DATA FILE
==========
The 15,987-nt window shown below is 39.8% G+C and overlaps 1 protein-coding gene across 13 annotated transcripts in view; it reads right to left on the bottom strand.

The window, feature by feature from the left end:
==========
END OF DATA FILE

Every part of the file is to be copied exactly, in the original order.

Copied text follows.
The 15,987-nt window shown below is 39.8% G+C and overlaps 1 protein-coding gene across 13 annotated transcripts in view; it reads right to left on the bottom strand.

The window, feature by feature from the left end: